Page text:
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Electrocardiogram-less, free-breathing myocardial extracellular volume fraction mapping in small animals at high heart rates using motion-resolved cardiovascular magnetic reesonance multitasking: a feasibility study in a heart failure with preserved ejection fraction rat model.
Published Web Locationhttps://jcmr-online.biomedcentral.com/track/pdf/10.1186/s12968-020-00699-9.pdf
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BackgroundExtracellular volume fraction (ECV) quantification with cardiovascular magnetic resonance (CMR) T1 mapping is a powerful tool for the characterization of focal or diffuse myocardial fibrosis. However, it is technically challenging to acquire high-quality T1 and ECV maps in small animals for preclinical research because of high heart rates and high respiration rates. In this work, we developed an electrocardiogram (ECG)-less, free-breathing ECV mapping method using motion-resolved CMR Multitasking on a 9.4 T small animal CMR system. The feasibility of characterizing diffuse myocardial fibrosis was tested in a rat heart failure model with preserved ejection fraction (HFpEF).
MethodsHigh-salt fed rats diagnosed with HFpEF (n = 9) and control rats (n = 9) were imaged with the proposed ECV Multitasking technique. A 25-min exam, including two 4-min T1 Multitasking scans before and after gadolinium injection, were performed on each rat. It allows a cardiac temporal resolution of 20 ms for a heart rate of ~ 300 bpm. Myocardial ECV was calculated from the hematocrit (HCT) and fitted T1 values of the myocardium and the blood pool. Masson's trichrome stain was used to measure the extent of fibrosis. Welch's t-test was performed between control and HFpEF groups.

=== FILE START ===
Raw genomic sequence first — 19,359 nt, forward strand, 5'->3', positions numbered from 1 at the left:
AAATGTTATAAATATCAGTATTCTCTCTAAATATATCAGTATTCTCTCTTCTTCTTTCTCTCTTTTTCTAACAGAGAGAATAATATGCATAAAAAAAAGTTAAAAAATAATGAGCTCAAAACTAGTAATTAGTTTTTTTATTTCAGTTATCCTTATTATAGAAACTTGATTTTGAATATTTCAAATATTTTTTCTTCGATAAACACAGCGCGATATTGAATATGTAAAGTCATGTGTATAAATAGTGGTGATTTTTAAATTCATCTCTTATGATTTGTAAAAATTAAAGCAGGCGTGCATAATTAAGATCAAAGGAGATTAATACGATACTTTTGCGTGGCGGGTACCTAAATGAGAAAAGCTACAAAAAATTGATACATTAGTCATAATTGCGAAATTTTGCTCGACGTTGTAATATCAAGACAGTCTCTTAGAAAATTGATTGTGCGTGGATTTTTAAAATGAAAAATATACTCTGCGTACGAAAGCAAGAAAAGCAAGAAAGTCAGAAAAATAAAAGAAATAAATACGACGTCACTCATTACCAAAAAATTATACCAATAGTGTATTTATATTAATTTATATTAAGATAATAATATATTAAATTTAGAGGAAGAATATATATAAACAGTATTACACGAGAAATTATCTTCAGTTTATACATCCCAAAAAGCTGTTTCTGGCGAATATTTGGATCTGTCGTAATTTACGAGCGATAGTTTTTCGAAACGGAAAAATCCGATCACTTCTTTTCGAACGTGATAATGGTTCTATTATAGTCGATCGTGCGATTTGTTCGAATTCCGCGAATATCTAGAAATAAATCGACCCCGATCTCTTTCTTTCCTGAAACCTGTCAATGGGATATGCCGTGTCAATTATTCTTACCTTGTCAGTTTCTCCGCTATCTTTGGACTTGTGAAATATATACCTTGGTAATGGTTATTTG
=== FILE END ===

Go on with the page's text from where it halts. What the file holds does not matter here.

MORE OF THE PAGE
ResultsECV was significantly higher in the HFpEF group (22.4% ± 2.5% vs. 18.0% ± 2.1%, P = 0.0010). A moderate correlation between the ECV and the extent of fibrosis was found (R = 0.59, P = 0.0098).
ConclusionsMotion-resolved ECV Multitasking CMR can quantify ECV in the rat myocardium at high heart rates without ECG triggering or respiratory gating. Elevated ECV found in the HFpEF group is consistent with previous human studies and well correlated with histological data. This technique has the potential to be a viable imaging tool for myocardial tissue characterization in small animal models.
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